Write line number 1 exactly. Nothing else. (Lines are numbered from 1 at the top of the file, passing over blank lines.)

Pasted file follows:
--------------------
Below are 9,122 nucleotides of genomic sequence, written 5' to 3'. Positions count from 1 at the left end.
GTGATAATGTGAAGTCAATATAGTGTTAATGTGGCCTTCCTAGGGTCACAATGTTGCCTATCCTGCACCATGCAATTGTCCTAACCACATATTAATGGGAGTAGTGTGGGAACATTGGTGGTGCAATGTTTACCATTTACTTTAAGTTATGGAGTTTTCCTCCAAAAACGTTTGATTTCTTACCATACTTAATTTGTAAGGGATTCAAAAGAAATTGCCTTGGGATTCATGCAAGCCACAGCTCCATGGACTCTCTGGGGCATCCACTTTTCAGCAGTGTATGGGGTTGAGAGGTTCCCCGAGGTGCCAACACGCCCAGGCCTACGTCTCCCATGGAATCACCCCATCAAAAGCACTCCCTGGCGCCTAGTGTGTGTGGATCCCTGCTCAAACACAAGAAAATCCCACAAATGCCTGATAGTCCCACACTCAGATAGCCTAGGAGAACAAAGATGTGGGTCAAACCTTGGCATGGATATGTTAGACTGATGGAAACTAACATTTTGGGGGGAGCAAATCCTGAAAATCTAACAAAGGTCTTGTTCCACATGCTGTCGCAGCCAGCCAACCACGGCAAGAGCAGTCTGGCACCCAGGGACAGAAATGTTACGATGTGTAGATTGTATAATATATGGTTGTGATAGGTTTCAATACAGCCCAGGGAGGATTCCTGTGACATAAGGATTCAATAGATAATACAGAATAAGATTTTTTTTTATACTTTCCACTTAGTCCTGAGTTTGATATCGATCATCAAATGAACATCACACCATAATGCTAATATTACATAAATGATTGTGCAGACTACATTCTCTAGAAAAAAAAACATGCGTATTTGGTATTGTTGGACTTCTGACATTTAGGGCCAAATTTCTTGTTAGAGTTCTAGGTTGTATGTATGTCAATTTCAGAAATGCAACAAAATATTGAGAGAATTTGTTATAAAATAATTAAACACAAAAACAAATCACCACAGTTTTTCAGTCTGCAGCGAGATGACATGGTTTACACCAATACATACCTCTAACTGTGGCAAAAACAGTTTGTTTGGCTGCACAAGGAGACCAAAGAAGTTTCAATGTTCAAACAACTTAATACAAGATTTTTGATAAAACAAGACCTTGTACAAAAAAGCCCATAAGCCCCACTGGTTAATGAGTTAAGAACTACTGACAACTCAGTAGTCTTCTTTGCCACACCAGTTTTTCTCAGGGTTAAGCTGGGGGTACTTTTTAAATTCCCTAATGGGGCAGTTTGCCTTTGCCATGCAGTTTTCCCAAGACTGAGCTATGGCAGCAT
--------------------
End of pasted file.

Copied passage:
Below are 9,122 nucleotides of genomic sequence, written 5' to 3'. Positions count from 1 at the left end.